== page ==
This Sunday we added a new song, Raise a Hallelujah, to the canon of songs we sing at Coats Baptist. I have personally loved worshiping to this song since it was released, but that doesn’t always constitute a song becoming one of the songs we sing during corporate worship gatherings. I’ve found this anthem to be worthy and anointed by God. It brings glory and honor to Him only. It is a powerful declaration of faith in the power of God over all things in our lives. It’s repetitive enough to easily learn, yet not a boring cookie-cutter worship tune.
It was also birthed from a powerful story of faith. You may have even been a part of this story going viral on social media. Read this song story below:
Bethel Music CEO Joel Taylor and his wife Janie took their two-year-old son Jaxon to the hospital with what they thought was a normal child’s illness. The Taylors soon discovered that Jaxon’s kidneys were shutting down due to an E-coli virus attacking his organs. Jaxon then began to undergo blood transfusions and go on dialysis, while suffering from seizures and respiratory issues.
Soon after, their four-year-old daughter Addie was diagnosed with the same infection. Faced with the possible loss of their son and daughter, the couple cried out to their community for prayer and support. Joel Taylor recorded a video on Instagram asking for prayer from the community that soon went viral, as Christians from all over the world joined in prayer and intercession for the Taylors.
Worship leaders and friends of the community Jonathan and Melissa Helser were in constant contact with the Taylors from the beginning of the crisis, and received news one night that the Taylors didn’t think Jaxon would make it through the night. “As soon as I got that text, I felt like this giant of unbelief stood in front of me,” Jonathan Helser said. “I thought, ‘Jaxon’s going to die tonight, we’re not going to see the miracle.’”
As the Helsers dove into prayer over Jaxon, a new song came out. “All of a sudden, out of my gut, this song came out in the face of the giant – ‘I raise a hallelujah, in the presence of my enemies. I raise a hallelujah, louder than the unbelief.’” This song became an anthem for the Taylors throughout the rest of the battle over Jaxon’s life.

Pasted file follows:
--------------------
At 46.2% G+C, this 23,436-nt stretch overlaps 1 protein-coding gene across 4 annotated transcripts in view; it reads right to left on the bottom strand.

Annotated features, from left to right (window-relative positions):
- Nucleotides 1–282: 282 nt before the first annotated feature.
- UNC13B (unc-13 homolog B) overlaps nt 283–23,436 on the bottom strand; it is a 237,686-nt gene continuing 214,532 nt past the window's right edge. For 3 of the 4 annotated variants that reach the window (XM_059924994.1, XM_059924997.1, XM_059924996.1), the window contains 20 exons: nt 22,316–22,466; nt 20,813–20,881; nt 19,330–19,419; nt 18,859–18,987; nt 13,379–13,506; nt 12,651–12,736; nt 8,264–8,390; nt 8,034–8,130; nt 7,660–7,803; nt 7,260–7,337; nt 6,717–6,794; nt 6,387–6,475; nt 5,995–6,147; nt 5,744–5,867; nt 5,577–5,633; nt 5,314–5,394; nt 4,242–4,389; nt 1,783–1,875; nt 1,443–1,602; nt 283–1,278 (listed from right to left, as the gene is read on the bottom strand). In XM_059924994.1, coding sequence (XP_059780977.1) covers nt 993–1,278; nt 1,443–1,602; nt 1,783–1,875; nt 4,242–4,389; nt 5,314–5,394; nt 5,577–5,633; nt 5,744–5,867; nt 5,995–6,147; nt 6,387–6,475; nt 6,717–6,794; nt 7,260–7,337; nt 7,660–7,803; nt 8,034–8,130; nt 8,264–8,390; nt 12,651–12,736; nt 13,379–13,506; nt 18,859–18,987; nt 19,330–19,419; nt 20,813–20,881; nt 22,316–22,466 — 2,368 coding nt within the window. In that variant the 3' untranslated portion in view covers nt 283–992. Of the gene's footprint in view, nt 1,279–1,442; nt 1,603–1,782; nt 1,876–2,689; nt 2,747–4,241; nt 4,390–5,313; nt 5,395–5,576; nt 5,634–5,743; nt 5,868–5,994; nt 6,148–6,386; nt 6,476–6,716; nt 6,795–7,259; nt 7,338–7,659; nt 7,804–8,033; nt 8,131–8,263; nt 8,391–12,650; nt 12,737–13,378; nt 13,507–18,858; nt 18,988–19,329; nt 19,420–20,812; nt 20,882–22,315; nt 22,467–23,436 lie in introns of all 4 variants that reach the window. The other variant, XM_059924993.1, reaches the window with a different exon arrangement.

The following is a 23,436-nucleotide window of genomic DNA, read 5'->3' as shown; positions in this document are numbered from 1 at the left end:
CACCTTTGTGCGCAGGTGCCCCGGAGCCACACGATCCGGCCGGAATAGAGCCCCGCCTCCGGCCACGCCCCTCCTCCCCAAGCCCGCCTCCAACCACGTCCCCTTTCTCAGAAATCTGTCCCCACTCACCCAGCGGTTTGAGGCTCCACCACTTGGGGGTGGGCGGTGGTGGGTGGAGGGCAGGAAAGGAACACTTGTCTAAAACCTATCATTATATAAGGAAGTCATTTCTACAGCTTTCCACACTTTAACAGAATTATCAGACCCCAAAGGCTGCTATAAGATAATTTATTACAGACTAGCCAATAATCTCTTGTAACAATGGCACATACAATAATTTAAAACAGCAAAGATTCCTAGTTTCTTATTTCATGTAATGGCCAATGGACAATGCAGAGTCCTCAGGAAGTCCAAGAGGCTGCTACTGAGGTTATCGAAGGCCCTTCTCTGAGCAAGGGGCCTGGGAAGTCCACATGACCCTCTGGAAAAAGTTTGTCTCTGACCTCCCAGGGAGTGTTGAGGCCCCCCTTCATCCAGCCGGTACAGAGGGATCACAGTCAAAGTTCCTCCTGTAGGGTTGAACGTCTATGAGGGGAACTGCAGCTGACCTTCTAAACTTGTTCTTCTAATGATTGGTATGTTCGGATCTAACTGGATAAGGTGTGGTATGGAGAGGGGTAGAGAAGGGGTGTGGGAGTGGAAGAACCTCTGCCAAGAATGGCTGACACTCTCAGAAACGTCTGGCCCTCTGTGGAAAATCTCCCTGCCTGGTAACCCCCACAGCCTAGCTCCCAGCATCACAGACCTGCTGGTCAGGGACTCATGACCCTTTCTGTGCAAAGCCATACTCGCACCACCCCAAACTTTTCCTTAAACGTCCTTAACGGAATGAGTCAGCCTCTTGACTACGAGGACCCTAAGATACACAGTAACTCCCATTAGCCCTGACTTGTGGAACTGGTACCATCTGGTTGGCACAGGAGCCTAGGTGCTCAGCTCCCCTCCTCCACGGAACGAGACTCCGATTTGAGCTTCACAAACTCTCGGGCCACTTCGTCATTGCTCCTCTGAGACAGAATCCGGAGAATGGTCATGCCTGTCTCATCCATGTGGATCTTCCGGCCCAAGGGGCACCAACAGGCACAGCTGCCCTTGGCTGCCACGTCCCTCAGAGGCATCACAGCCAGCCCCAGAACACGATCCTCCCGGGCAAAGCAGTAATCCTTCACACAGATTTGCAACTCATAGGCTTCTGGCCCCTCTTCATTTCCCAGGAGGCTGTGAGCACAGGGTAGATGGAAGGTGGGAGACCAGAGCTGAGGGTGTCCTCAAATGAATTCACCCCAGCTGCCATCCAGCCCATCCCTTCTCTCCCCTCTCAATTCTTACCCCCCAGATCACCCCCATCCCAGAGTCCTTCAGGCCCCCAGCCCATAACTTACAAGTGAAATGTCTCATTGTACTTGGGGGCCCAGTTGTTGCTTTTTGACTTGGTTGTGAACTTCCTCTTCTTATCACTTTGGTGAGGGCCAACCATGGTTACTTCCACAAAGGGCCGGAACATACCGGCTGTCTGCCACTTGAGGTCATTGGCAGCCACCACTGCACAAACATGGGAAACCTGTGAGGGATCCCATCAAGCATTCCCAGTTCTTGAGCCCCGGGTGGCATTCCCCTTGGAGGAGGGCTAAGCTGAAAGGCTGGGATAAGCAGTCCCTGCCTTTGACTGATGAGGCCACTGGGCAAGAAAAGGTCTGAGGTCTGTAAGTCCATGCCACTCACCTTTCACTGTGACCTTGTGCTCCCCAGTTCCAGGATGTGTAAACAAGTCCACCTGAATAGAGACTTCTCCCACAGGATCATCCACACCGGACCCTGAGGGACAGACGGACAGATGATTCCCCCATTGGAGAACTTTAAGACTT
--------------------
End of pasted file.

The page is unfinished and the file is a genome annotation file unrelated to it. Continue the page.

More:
Making worship their weapon, more friends from the community came to the hospital room and sang over Jaxon and Addie. After several weeks in the hospital, numerous treatments and countless prayers, the Taylors were admitted to go home with two healthy children. Joel Taylor recounts his experience, “God’s timing often doesn’t make sense until you look back to see that mountains were climbed and canyons were crossed on no strength of your own. In the battle for Jaxon’s life, the global church community rose up like a mighty army and joined us in prayer and worship all over the world. Our son was miraculously healed and today is perfectly healthy.”
If I had to choose, I’d say my favorite line from this anthem is “I raise a hallelujah, my weapon is a melody.” There are so many instances in my life that I’ve faced with a song – with a battle cry to the Lord. God, the creator of all, has created us with a song in our hearts that is intended to worship Him in the best and worst of times. When all is well in your life, raise a hallelujah for His goodness. When you face a season of uncertainty, raise a hallelujah for His sovereignty. When everything is falling apart around you, raise a hallelujah for His unshakeable hope.
Use the songs of hope, faith, and assurance that God has given to you in your life as a weapon against doubt, fear, and failure. I encourage you to add Raise a Hallelujah to your arsenal. Sing in the middle of the storm. Louder. And LOUDER. Let them hear your praises roar!
“Prone to wander, Lord, I feel it. Prone to leave the God I love.”
As a new year begins to take off, I once again find my heart confessing these words found in the beautiful hymn “Come Thou Fount”. How easy it is for my heart to wander, especially when life is busy. Keeping my wandering heart focused on God requires discipline.
As a new year begins, many of us will reflect on last year and set new spiritual goals for the upcoming year. If you are like me, it will not be long before you become discouraged in your pursuit of your new goals.
Last year, I took a spiritual discipline class with Dr. Lawless. He gave our class some practical tips for practicing spiritual disciplines that I consistently review, as it helps my spiritual life flourish. Many of us want to practice these spiritual disciplines but have never been taught how. I want to share some of the things I learned to encourage you as you practice spiritual disciplines.
One of the first chapters my new Bible reading plan had me read this year was Psalms 19. In Psalms 19 we see that the law of the Lord is perfect, trustworthy, right, radiant, pure, and reliable. His Word renews our soul, enlightens our eyes, and makes our heart glad. What a great reminder of the importance of reading God’s Word.
When it comes to Bible reading, quality is greater than quantity. Set a realistic goal. If you have not previously pursued God’s Word, it may not be realistic for you to try to read through the Bible in year, but you can still set a goal. You may try reading through one book each month. As the quality of your Bible reading improves, quantity will follow. I would also recommend having a friend hold you accountable. Personally, the best way I have found to do this is by having friends send me an email daily with insights and prayer from their devotional time and having them hold me accountable for sending an email with my reflections. This trains me to share what God is teaching me with others.
As you dive into the Word, the natural response will be prayer. Praying Scripture leads to more focused and God-centered prayers. However, you must schedule time to pray. If you do not intentional plan times to pray and read your Bible, it will easily get pushed to the bottom of the list. One trick I find helpful is keeping my prayer journal open throughout the day and adding to it continuously instead of waiting until my devotional time to communicate with God.